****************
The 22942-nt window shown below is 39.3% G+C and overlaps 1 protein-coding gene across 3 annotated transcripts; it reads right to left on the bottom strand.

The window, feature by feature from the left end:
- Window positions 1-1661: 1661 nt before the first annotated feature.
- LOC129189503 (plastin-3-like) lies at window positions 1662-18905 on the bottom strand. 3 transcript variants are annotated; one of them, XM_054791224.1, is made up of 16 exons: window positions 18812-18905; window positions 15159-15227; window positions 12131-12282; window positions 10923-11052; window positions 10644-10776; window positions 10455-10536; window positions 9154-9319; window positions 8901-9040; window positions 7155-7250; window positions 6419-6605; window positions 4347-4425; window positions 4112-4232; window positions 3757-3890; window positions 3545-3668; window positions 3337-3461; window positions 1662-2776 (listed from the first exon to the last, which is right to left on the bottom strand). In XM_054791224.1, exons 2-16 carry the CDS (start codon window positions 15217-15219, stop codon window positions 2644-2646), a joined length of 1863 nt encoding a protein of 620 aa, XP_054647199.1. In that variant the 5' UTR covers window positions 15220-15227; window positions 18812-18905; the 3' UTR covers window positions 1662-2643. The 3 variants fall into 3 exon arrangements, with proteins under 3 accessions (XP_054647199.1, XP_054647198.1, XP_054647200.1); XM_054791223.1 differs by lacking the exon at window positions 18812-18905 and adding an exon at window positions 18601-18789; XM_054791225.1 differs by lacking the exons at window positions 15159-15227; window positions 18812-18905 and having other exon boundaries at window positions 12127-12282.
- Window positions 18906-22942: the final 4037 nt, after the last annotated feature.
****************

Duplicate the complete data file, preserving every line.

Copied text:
The 22942-nt window shown below is 39.3% G+C and overlaps 1 protein-coding gene across 3 annotated transcripts; it reads right to left on the bottom strand.

The window, feature by feature from the left end:
- Window positions 1-1661: 1661 nt before the first annotated feature.
- LOC129189503 (plastin-3-like) lies at window positions 1662-18905 on the bottom strand. 3 transcript variants are annotated; one of them, XM_054791224.1, is made up of 16 exons: window positions 18812-18905; window positions 15159-15227; window positions 12131-12282; window positions 10923-11052; window positions 10644-10776; window positions 10455-10536; window positions 9154-9319; window positions 8901-9040; window positions 7155-7250; window positions 6419-6605; window positions 4347-4425; window positions 4112-4232; window positions 3757-3890; window positions 3545-3668; window positions 3337-3461; window positions 1662-2776 (listed from the first exon to the last, which is right to left on the bottom strand). In XM_054791224.1, exons 2-16 carry the CDS (start codon window positions 15217-15219, stop codon window positions 2644-2646), a joined length of 1863 nt encoding a protein of 620 aa, XP_054647199.1. In that variant the 5' UTR covers window positions 15220-15227; window positions 18812-18905; the 3' UTR covers window positions 1662-2643. The 3 variants fall into 3 exon arrangements, with proteins under 3 accessions (XP_054647199.1, XP_054647198.1, XP_054647200.1); XM_054791223.1 differs by lacking the exon at window positions 18812-18905 and adding an exon at window positions 18601-18789; XM_054791225.1 differs by lacking the exons at window positions 15159-15227; window positions 18812-18905 and having other exon boundaries at window positions 12127-12282.
- Window positions 18906-22942: the final 4037 nt, after the last annotated feature.